Early Modern English Main article: Early Modern English Graphic representation of the Great Vowel Shiftshowing how the pronunciation of the long vowels gradually shifted, with the high vowels i: Early Modern English was characterised by the Great Vowel Shift —inflectional simplification, and linguistic standardisation.
It was a chain shiftmeaning that each shift triggered a subsequent shift in the vowel system. Mid and open vowels were raisedand close vowels were broken into diphthongs. For example, the word bite was originally pronounced as the word beet is today, and the second vowel in the word about was pronounced as the word boot is today.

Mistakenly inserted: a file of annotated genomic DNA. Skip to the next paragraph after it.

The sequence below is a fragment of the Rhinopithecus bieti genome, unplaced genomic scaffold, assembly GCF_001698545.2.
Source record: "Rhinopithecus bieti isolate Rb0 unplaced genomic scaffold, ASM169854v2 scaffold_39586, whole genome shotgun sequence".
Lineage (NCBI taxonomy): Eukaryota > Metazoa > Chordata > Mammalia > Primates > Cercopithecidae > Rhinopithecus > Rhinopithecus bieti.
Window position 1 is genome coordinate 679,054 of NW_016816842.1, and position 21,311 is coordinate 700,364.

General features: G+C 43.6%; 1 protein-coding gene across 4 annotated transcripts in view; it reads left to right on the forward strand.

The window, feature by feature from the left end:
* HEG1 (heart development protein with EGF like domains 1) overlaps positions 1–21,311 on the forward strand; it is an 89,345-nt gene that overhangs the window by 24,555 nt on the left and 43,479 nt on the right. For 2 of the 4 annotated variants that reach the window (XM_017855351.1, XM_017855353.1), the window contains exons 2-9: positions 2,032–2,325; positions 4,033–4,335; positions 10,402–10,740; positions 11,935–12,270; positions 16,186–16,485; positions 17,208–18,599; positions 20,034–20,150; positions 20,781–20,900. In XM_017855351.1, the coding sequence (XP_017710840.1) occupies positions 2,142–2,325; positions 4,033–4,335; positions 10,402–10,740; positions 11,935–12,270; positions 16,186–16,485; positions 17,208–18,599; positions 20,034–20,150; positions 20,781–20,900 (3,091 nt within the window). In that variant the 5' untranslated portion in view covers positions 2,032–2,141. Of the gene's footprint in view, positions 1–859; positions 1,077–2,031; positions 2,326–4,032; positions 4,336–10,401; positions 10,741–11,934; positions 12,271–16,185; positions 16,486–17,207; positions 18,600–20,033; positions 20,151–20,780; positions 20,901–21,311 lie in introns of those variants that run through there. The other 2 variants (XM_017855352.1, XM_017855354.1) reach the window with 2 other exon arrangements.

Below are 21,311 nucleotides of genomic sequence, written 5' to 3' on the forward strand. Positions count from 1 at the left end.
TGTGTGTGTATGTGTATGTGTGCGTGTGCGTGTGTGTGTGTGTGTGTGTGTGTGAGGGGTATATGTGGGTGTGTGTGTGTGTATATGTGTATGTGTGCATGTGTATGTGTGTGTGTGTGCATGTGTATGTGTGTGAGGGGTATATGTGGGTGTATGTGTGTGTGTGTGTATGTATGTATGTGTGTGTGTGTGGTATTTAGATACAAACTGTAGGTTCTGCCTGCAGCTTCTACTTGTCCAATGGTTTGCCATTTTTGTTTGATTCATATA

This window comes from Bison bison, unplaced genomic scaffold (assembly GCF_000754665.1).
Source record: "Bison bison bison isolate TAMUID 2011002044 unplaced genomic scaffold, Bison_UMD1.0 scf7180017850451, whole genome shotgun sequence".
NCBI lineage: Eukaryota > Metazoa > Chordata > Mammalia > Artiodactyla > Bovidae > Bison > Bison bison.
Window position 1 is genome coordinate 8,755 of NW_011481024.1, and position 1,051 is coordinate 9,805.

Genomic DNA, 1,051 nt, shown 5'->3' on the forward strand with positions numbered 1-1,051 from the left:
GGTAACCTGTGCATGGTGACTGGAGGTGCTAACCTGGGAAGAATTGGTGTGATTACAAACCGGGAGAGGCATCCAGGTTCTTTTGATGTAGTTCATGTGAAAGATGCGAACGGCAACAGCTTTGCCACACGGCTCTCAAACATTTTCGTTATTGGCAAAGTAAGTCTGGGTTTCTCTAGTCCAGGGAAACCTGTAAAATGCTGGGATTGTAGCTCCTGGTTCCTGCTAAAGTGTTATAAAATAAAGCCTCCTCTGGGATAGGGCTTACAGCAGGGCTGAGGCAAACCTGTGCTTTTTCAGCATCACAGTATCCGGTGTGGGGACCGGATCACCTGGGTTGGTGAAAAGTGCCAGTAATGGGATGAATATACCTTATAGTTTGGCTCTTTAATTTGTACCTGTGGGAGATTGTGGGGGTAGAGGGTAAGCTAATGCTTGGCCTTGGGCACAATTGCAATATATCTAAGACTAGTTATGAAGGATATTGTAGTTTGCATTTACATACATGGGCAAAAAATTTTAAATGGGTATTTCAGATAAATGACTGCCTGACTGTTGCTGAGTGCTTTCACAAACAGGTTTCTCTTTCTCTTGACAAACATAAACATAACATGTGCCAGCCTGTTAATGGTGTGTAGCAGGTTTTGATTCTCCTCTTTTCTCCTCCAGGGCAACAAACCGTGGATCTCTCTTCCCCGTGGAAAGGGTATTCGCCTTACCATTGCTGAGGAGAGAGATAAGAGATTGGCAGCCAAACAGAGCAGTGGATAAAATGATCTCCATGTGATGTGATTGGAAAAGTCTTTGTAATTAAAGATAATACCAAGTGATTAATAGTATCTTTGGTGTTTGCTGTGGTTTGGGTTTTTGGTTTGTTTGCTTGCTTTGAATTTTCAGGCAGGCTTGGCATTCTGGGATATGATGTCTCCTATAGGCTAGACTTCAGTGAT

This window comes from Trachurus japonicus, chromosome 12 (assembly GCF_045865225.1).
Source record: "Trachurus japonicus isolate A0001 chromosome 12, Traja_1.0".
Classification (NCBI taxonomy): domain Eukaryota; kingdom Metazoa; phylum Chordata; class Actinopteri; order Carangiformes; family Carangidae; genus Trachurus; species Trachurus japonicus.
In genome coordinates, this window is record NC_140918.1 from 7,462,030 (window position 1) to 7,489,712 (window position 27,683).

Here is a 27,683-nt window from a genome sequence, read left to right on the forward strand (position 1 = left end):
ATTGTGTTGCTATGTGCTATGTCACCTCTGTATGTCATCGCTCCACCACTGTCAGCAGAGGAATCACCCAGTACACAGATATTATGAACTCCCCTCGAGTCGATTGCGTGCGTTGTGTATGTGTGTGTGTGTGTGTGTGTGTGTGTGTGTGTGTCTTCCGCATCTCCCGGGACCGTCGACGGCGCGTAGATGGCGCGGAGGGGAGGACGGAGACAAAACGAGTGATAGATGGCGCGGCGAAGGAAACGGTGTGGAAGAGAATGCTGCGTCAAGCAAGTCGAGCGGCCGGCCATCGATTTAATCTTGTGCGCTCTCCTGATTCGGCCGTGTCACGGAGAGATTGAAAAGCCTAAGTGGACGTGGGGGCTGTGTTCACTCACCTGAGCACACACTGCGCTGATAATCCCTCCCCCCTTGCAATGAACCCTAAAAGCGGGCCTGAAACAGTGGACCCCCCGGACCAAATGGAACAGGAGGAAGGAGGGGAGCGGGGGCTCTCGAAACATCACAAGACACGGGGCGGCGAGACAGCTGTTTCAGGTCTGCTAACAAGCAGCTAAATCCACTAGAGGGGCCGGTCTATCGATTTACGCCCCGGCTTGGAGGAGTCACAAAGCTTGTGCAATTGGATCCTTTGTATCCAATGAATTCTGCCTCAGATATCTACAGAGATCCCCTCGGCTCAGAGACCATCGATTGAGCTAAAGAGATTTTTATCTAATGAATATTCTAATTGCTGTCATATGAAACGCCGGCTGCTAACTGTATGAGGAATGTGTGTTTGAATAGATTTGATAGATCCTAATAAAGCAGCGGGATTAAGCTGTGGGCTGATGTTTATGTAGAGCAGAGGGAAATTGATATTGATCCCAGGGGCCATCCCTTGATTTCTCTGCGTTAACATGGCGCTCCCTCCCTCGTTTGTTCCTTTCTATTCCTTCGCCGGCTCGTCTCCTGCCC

The Great Vowel Shift explains many irregularities in spelling since English retains many spellings from Middle English, and it also explains why English vowel letters have very different pronunciations from the same letters in other languages.
Aroundthe Court of Chancery in Westminster began using English in its official documentsand a new standard form of Middle English, known as Chancery Standarddeveloped from the dialects of London and the East Midlands.
InWilliam Caxton introduced the printing press to England and began publishing the first printed books in London, expanding the influence of this form of English. Even after the vowel shift the language still sounded different from Modern English: Many of the grammatical features that a modern reader of Shakespeare might find quaint or archaic represent the distinct characteristics of Early Modern English.